For the LORD will have mercy on Jacob, and will yet choose Israel, and set them in their own land: and the strangers shall be joined with them, and they shall cleave to the house of Jacob. And the people shall take them, and bring them to their place: and the house of Israel shall possess them in the land of the LORD for servants and handmaids: and they shall take them captives, whose captives they were; and they shall rule over their oppressors.

And it shall come to pass in the day that the LORD shall give thee rest from thy sorrow, and from thy fear, and from the hard bondage wherein thou wast made to serve, That thou shalt take up this proverb against the king of Babylon, and say, How hath the oppressor ceased! the golden city ceased! (My emphasis)

This is not describing that historical event concerning the battle of the angels spoken of in Revelation 12:7-11 which tells about Satan and his angels actually having been cast out of heaven by Michael and his angels. This is clearly a prophecy of Isaiah setting the future specific time for the children of Israel to take up a certain proverb together with its chiding against that “wicked” king of Babylon, extended—that “wicked” little horn of Daniel, chapter seven.

This narrative is a resounding chiding that depicts Lucifer as a “feller”—a lumberjack —one who fells, or cuts down the trees of the nations—including all the fir trees and the cedars of Lebanon. Remember, trees are of the earth. Trees typify humanity. At that future time this “feller” will have already himself been cut down to the ground like a fallen tree. He himself, being only a man, has also been felled just like all those kings that he cut down, as we see in Isaiah 14:12:

How art thou fallen from heaven, O Lucifer, son of the morning! how art thou cut down to the ground, which didst weaken the nations! (My emphasis)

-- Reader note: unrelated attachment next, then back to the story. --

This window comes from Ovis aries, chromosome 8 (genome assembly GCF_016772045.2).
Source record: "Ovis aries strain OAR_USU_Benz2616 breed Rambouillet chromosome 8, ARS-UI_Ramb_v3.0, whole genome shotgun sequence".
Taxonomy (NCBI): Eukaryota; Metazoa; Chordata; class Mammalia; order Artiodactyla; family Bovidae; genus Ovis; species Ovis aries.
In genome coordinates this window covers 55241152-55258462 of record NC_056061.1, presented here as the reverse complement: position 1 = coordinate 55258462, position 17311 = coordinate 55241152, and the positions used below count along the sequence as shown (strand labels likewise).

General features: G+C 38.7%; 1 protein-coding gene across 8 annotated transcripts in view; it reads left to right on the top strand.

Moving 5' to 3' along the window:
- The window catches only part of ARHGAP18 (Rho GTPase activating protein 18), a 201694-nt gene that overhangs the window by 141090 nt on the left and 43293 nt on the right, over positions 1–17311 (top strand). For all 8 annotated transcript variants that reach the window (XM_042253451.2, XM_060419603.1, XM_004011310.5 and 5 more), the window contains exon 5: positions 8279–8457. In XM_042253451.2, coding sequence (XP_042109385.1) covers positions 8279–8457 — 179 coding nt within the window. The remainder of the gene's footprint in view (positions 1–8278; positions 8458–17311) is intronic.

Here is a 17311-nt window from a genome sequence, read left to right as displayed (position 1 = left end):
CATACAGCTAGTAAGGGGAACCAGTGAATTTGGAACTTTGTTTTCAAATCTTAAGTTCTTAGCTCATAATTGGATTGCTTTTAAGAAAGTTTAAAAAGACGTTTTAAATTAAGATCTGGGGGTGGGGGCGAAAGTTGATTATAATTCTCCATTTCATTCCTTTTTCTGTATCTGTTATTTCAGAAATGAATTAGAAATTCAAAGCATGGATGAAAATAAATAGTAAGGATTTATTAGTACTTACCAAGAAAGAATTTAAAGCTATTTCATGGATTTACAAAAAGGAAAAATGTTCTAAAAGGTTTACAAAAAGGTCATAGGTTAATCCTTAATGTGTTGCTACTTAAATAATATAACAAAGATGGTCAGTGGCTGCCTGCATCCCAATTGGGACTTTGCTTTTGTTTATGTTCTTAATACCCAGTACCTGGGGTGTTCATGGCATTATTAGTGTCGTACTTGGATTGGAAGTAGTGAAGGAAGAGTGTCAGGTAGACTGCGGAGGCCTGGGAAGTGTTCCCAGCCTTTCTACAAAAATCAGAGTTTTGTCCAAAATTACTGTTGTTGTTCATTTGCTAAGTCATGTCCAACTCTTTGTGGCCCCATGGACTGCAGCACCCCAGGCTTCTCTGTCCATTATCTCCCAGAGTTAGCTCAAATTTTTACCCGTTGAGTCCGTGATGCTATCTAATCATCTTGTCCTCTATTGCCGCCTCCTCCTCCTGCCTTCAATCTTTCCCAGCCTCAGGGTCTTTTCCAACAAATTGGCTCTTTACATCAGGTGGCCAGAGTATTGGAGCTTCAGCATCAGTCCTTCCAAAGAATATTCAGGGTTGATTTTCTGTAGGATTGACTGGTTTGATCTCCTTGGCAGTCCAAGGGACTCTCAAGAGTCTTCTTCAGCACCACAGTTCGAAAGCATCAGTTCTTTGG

Lucifer is also typified as the “son of the morning”—Venus—which is at its brightest just before the day star—the sun—arises. The day star is Jesus Christ who returns to earth to rule just at the time that Lucifer is at his height of power. The “man,” Lucifer never was in heaven. He will only say in his heart that he “will ascend” into heaven, as we find continuing in verses 13-14:

For thou hast said in thine heart, I will ascend into heaven, I will exalt my throne above the stars of God: I will sit also upon the mount of the congregation, in the sides of the north: I will ascend above the heights of the clouds; I will be like the most High.

In verses 15-18, this “man” will have himself been brought down to hell, to the sides of the pit.

Yet thou shalt be brought down to hell, to the sides of the pit. They that see thee shall narrowly look upon thee, and consider thee, saying, Is this the man that made the earth to tremble, that did shake kingdoms; That made the world as a wilderness, and destroyed the cities thereof; that opened not the house of his prisoners? (My emphasis)